Porter to determine some method of dealing with it before planting
the soybeans. The two decided that Brekken should run a harrow through
the fields. He did this two times, and in some cases three times,
through many of the fields. Some fields were left because the rye
was well established and had successfully suppressed the weeds.
To knock down the weeds, Brekken used a Brandt
harrow, which produces about four to five inches of tillage. The
tooth is large—9/16 inches by 28 inches. This harrow allows
the farmer to tip it hydraulically, and requires a 300 horsepower
tractor just to pull it. “It can be very aggressive,”
Back in 2001, Brekken had noticed that the
areas where he accidentally made two passes when drilling the beans
were exceptionally productive. So this year, Brekken intentionally
double seeded his entire soy crop in this manner. He “solid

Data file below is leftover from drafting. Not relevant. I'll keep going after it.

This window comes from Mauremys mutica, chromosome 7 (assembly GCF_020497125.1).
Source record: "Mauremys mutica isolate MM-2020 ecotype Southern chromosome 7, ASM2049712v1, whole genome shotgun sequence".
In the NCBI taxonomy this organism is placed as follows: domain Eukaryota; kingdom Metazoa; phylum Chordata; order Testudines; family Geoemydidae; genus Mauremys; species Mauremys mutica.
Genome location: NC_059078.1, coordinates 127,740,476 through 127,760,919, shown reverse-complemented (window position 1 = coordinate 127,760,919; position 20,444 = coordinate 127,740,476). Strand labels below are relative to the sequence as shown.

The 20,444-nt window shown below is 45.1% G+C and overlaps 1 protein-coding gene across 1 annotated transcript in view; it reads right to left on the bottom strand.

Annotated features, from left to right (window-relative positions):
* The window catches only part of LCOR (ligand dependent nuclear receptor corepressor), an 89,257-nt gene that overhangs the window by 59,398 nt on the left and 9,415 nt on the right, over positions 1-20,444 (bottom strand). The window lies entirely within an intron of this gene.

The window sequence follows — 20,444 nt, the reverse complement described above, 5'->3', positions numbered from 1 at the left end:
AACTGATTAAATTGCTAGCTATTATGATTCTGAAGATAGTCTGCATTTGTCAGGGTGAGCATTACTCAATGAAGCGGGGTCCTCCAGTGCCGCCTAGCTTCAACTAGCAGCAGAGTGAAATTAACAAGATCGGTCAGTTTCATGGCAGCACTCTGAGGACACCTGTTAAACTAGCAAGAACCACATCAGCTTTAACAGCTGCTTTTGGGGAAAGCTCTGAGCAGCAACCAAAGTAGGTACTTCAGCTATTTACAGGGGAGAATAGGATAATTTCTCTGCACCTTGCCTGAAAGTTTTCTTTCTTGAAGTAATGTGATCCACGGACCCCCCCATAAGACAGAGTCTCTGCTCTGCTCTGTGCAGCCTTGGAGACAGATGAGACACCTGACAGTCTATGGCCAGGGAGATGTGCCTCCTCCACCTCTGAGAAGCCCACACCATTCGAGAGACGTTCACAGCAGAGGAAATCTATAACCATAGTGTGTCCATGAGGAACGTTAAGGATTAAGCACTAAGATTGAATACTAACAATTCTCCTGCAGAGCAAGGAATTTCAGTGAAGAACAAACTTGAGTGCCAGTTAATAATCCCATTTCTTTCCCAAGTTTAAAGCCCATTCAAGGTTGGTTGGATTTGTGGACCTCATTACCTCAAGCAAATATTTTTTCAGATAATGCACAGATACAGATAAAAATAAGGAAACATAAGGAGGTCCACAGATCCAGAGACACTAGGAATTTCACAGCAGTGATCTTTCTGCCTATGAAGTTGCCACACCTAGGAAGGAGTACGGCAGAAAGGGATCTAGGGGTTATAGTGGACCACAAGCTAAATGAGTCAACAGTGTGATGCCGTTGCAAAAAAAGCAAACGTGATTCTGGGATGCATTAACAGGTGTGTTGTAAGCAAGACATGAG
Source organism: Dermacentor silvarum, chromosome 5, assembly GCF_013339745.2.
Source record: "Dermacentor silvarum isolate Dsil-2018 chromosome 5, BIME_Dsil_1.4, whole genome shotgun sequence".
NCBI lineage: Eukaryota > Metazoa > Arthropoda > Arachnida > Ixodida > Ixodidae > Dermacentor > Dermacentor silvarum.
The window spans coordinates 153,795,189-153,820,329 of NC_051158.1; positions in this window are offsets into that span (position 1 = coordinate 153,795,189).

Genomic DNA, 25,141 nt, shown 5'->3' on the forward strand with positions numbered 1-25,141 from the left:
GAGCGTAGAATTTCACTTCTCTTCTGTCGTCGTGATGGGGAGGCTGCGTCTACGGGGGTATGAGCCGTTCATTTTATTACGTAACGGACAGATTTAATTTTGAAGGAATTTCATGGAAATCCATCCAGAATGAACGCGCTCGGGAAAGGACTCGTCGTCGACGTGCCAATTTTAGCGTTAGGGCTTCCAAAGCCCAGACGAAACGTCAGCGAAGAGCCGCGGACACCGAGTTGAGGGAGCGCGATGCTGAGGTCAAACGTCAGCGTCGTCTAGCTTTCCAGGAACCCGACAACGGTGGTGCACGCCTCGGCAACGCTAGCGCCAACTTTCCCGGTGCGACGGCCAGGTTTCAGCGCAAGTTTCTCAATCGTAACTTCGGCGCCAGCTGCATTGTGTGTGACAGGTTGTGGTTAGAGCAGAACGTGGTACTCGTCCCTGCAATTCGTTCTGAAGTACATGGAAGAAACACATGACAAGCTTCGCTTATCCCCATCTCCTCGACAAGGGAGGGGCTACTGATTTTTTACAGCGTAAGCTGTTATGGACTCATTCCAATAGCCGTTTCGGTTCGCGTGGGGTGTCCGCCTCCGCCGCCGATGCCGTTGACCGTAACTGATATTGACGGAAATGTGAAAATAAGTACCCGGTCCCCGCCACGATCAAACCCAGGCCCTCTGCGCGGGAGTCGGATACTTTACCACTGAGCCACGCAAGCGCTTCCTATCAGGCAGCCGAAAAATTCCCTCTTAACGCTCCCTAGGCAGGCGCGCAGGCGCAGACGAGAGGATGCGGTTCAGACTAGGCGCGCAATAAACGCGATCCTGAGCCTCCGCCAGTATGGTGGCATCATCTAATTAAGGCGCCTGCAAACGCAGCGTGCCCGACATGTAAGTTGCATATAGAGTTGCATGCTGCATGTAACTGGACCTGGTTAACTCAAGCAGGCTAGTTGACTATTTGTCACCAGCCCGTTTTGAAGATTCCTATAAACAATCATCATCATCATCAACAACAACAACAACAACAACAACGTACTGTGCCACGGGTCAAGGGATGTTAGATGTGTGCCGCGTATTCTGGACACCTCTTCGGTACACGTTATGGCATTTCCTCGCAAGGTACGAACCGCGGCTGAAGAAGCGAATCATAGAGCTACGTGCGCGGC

seeded” the soybeans by crossing the fields a second time
at a 90 degree angle to the first pass with the soybean driller.
Each acre was planted with 180 lb.—90 lb. in one direction,
and another 90 lb. planted at a right angle to the first 90 lb.
“This is the first year we cross-seeded, using a no till drill.
The disks on the drill cut up the rye,” says Brekken. This
managed to set back and kill enough rye that he did not need to
actually use a shredder this year.
This year thus far has been a mixture of
weather that has been at extremes. The spring was quite wet, and
early summer proved no different. “Earlier in the year, we
experienced a rainfall of four inches in one hour,” says Brekken.
Then, the dry weather set up, with the last
measurable rain falling in the last week in July. Brekken can see
that the plants are sloughing pods at the tops of the plants, and
lower down are sloughing beans within the pods. “If I had
to guess, I’d say I’m going to get two-thirds of what
I could have harvested. This year would have been the nicest beans